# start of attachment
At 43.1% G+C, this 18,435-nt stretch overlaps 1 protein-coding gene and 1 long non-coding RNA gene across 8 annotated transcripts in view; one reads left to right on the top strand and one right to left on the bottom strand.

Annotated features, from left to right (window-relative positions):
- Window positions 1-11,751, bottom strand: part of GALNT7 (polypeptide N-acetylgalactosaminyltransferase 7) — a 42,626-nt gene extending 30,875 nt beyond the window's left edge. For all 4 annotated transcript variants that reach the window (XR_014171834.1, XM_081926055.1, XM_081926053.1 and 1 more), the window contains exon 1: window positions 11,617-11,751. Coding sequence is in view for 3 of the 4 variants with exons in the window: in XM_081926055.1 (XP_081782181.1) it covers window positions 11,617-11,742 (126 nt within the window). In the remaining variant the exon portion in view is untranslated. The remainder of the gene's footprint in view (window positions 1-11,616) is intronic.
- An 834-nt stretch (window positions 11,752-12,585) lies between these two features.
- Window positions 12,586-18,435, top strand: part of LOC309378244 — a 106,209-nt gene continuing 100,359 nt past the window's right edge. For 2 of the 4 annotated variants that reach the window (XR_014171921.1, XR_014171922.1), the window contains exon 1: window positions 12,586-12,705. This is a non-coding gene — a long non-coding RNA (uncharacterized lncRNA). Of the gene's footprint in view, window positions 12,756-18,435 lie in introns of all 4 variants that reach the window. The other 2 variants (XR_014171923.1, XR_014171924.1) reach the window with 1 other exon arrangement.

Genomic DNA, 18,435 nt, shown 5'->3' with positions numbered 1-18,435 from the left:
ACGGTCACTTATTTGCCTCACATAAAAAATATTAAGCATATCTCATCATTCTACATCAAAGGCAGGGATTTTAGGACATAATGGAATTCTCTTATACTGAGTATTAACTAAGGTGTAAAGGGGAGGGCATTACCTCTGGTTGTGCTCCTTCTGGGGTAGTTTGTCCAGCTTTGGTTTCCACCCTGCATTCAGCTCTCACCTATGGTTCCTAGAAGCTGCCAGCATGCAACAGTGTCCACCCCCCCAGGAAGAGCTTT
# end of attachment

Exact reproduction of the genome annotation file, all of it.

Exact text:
At 43.1% G+C, this 18,435-nt stretch overlaps 1 protein-coding gene and 1 long non-coding RNA gene across 8 annotated transcripts in view; one reads left to right on the top strand and one right to left on the bottom strand.

Annotated features, from left to right (window-relative positions):
- Window positions 1-11,751, bottom strand: part of GALNT7 (polypeptide N-acetylgalactosaminyltransferase 7) — a 42,626-nt gene extending 30,875 nt beyond the window's left edge. For all 4 annotated transcript variants that reach the window (XR_014171834.1, XM_081926055.1, XM_081926053.1 and 1 more), the window contains exon 1: window positions 11,617-11,751. Coding sequence is in view for 3 of the 4 variants with exons in the window: in XM_081926055.1 (XP_081782181.1) it covers window positions 11,617-11,742 (126 nt within the window). In the remaining variant the exon portion in view is untranslated. The remainder of the gene's footprint in view (window positions 1-11,616) is intronic.
- An 834-nt stretch (window positions 11,752-12,585) lies between these two features.
- Window positions 12,586-18,435, top strand: part of LOC309378244 — a 106,209-nt gene continuing 100,359 nt past the window's right edge. For 2 of the 4 annotated variants that reach the window (XR_014171921.1, XR_014171922.1), the window contains exon 1: window positions 12,586-12,705. This is a non-coding gene — a long non-coding RNA (uncharacterized lncRNA). Of the gene's footprint in view, window positions 12,756-18,435 lie in introns of all 4 variants that reach the window. The other 2 variants (XR_014171923.1, XR_014171924.1) reach the window with 1 other exon arrangement.

Genomic DNA, 18,435 nt, shown 5'->3' with positions numbered 1-18,435 from the left:
ACGGTCACTTATTTGCCTCACATAAAAAATATTAAGCATATCTCATCATTCTACATCAAAGGCAGGGATTTTAGGACATAATGGAATTCTCTTATACTGAGTATTAACTAAGGTGTAAAGGGGAGGGCATTACCTCTGGTTGTGCTCCTTCTGGGGTAGTTTGTCCAGCTTTGGTTTCCACCCTGCATTCAGCTCTCACCTATGGTTCCTAGAAGCTGCCAGCATGCAACAGTGTCCACCCCCCCAGGAAGAGCTTT